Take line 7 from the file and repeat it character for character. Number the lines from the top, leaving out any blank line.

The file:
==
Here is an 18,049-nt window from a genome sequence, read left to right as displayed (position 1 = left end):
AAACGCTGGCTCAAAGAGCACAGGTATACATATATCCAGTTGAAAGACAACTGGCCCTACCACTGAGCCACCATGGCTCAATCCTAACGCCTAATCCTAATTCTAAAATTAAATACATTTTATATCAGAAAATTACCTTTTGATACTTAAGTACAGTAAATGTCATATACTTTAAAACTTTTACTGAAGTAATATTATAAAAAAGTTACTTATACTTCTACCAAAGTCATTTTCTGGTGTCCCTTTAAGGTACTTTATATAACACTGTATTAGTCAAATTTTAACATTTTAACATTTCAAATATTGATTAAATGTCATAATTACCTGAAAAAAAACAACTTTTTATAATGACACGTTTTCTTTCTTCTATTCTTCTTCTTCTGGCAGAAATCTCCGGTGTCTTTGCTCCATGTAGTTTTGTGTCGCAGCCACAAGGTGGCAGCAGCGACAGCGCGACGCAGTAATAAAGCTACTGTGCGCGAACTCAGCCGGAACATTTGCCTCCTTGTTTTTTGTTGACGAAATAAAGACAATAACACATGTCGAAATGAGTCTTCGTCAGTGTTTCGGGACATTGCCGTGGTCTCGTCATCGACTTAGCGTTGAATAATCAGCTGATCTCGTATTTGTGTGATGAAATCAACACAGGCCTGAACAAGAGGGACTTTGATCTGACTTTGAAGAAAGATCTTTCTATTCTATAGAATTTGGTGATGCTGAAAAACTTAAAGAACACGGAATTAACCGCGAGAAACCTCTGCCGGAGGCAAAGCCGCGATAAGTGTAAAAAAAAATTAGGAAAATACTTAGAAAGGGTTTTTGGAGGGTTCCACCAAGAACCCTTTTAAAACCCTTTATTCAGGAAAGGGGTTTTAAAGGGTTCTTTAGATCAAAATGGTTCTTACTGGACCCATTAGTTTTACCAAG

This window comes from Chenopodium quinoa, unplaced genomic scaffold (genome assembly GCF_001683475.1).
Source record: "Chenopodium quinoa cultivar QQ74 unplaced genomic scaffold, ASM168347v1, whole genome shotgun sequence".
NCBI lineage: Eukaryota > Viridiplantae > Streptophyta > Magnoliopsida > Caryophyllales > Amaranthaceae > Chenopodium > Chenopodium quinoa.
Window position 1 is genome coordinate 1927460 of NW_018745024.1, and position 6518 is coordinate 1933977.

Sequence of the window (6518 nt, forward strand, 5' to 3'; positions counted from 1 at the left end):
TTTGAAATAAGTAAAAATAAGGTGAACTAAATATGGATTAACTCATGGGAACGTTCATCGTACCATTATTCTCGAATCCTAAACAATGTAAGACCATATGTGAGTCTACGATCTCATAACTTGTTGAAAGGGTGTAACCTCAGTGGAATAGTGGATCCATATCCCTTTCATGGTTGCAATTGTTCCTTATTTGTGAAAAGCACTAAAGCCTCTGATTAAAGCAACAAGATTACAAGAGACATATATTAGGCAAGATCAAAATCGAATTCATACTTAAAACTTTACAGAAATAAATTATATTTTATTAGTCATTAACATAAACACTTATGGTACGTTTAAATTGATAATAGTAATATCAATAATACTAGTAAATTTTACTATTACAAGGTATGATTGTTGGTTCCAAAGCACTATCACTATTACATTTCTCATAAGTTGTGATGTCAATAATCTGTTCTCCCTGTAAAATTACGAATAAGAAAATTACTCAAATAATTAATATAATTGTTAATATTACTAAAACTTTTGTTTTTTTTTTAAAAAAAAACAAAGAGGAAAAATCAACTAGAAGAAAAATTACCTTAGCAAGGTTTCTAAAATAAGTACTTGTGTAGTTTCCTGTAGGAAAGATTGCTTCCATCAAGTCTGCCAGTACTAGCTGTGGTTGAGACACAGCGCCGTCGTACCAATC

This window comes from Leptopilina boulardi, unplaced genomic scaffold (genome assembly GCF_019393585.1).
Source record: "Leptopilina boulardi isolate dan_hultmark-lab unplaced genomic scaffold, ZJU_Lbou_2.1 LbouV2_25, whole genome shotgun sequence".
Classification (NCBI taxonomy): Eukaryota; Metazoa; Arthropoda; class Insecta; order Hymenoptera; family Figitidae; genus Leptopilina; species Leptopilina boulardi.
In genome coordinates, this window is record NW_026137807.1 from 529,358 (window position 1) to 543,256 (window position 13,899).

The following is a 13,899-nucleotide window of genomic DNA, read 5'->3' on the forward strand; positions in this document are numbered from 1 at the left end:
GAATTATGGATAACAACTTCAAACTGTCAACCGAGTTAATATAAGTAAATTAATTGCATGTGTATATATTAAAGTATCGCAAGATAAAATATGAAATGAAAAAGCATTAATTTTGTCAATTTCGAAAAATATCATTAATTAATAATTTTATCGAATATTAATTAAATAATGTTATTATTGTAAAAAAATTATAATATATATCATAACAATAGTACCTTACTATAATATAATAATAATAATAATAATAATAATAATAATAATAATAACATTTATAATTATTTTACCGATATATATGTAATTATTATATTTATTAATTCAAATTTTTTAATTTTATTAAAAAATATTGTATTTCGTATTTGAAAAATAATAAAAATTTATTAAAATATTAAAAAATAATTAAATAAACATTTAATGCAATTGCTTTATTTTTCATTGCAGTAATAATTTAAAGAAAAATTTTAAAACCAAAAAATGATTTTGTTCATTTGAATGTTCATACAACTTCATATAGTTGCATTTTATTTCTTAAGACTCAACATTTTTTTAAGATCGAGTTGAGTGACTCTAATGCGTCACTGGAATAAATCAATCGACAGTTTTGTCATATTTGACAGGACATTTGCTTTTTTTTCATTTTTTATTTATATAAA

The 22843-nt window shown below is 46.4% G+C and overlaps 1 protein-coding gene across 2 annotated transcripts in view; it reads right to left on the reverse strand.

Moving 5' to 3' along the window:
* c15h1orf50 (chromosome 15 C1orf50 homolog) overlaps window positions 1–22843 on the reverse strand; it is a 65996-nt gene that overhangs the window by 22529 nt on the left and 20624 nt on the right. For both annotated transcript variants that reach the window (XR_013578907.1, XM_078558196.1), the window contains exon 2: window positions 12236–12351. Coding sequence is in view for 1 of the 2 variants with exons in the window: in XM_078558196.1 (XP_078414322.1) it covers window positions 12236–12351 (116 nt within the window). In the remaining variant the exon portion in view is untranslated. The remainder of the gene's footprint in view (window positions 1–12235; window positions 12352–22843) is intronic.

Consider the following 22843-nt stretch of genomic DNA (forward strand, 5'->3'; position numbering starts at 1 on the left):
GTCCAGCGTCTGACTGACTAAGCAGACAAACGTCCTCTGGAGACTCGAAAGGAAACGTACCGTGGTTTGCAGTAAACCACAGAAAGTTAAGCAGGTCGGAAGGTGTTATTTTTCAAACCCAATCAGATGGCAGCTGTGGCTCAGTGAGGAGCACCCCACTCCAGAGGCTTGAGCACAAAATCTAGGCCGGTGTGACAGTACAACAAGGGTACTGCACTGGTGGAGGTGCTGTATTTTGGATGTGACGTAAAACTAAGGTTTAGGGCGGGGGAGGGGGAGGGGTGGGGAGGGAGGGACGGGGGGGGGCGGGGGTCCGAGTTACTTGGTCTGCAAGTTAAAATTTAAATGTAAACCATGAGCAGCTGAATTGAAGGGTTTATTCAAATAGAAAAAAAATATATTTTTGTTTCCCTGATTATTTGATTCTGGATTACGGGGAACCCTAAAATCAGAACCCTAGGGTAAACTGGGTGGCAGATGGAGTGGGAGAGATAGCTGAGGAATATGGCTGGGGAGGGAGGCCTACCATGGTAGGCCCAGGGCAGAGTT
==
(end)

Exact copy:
Sequence of the window (6518 nt, forward strand, 5' to 3'; positions counted from 1 at the left end):